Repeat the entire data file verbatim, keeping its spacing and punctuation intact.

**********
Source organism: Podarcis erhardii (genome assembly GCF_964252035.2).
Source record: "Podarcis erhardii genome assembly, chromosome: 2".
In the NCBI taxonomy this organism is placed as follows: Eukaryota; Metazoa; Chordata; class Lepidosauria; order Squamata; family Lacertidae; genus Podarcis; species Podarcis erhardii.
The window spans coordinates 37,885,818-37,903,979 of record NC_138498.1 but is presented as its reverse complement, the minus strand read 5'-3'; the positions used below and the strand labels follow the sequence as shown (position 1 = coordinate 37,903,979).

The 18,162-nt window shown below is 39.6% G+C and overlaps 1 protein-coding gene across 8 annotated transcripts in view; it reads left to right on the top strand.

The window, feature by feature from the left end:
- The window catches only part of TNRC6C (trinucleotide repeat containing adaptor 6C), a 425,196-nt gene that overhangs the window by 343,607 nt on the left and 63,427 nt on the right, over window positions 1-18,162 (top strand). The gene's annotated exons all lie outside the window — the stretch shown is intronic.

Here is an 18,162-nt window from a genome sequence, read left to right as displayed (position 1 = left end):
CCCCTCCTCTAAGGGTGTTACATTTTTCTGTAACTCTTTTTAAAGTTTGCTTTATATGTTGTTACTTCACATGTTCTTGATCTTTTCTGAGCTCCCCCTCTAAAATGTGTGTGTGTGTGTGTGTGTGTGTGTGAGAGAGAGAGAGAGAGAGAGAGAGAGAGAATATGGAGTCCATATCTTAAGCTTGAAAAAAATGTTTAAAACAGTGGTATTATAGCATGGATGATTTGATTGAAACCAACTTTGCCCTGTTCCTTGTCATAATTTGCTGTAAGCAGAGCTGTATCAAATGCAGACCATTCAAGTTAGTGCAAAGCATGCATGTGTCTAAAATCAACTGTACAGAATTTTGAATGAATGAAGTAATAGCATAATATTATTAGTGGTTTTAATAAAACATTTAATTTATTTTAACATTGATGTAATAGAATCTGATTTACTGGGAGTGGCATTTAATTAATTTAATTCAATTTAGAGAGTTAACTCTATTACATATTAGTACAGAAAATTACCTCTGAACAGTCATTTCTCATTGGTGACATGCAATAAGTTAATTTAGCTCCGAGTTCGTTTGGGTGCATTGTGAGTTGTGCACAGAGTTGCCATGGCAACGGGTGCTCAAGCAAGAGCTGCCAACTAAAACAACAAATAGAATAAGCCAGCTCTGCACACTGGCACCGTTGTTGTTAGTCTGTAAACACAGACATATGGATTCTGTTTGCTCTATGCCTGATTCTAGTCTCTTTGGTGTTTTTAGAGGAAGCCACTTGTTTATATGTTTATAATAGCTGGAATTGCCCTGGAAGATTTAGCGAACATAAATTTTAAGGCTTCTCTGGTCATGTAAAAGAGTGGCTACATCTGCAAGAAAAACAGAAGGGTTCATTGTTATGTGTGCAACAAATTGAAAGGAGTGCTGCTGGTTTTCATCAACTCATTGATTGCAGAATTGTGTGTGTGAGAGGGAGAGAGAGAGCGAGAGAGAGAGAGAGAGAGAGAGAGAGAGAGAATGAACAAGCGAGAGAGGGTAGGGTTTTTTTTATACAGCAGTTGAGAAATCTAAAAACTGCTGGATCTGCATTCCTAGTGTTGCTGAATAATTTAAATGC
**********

Source organism: Podarcis erhardii (genome assembly GCF_964252035.2).
Source record: "Podarcis erhardii genome assembly, chromosome: 2".
In the NCBI taxonomy this organism is placed as follows: Eukaryota; Metazoa; Chordata; class Lepidosauria; order Squamata; family Lacertidae; genus Podarcis; species Podarcis erhardii.
The window spans coordinates 37,885,818-37,903,979 of record NC_138498.1 but is presented as its reverse complement, the minus strand read 5'-3'; the positions used below and the strand labels follow the sequence as shown (position 1 = coordinate 37,903,979).

The 18,162-nt window shown below is 39.6% G+C and overlaps 1 protein-coding gene across 8 annotated transcripts in view; it reads left to right on the top strand.

The window, feature by feature from the left end:
- The window catches only part of TNRC6C (trinucleotide repeat containing adaptor 6C), a 425,196-nt gene that overhangs the window by 343,607 nt on the left and 63,427 nt on the right, over window positions 1-18,162 (top strand). The gene's annotated exons all lie outside the window — the stretch shown is intronic.

Here is an 18,162-nt window from a genome sequence, read left to right as displayed (position 1 = left end):
CCCCTCCTCTAAGGGTGTTACATTTTTCTGTAACTCTTTTTAAAGTTTGCTTTATATGTTGTTACTTCACATGTTCTTGATCTTTTCTGAGCTCCCCCTCTAAAATGTGTGTGTGTGTGTGTGTGTGTGTGTGAGAGAGAGAGAGAGAGAGAGAGAGAGAGAATATGGAGTCCATATCTTAAGCTTGAAAAAAATGTTTAAAACAGTGGTATTATAGCATGGATGATTTGATTGAAACCAACTTTGCCCTGTTCCTTGTCATAATTTGCTGTAAGCAGAGCTGTATCAAATGCAGACCATTCAAGTTAGTGCAAAGCATGCATGTGTCTAAAATCAACTGTACAGAATTTTGAATGAATGAAGTAATAGCATAATATTATTAGTGGTTTTAATAAAACATTTAATTTATTTTAACATTGATGTAATAGAATCTGATTTACTGGGAGTGGCATTTAATTAATTTAATTCAATTTAGAGAGTTAACTCTATTACATATTAGTACAGAAAATTACCTCTGAACAGTCATTTCTCATTGGTGACATGCAATAAGTTAATTTAGCTCCGAGTTCGTTTGGGTGCATTGTGAGTTGTGCACAGAGTTGCCATGGCAACGGGTGCTCAAGCAAGAGCTGCCAACTAAAACAACAAATAGAATAAGCCAGCTCTGCACACTGGCACCGTTGTTGTTAGTCTGTAAACACAGACATATGGATTCTGTTTGCTCTATGCCTGATTCTAGTCTCTTTGGTGTTTTTAGAGGAAGCCACTTGTTTATATGTTTATAATAGCTGGAATTGCCCTGGAAGATTTAGCGAACATAAATTTTAAGGCTTCTCTGGTCATGTAAAAGAGTGGCTACATCTGCAAGAAAAACAGAAGGGTTCATTGTTATGTGTGCAACAAATTGAAAGGAGTGCTGCTGGTTTTCATCAACTCATTGATTGCAGAATTGTGTGTGTGAGAGGGAGAGAGAGAGCGAGAGAGAGAGAGAGAGAGAGAGAGAGAGAGAATGAACAAGCGAGAGAGGGTAGGGTTTTTTTTATACAGCAGTTGAGAAATCTAAAAACTGCTGGATCTGCATTCCTAGTGTTGCTGAATAATTTAAATGC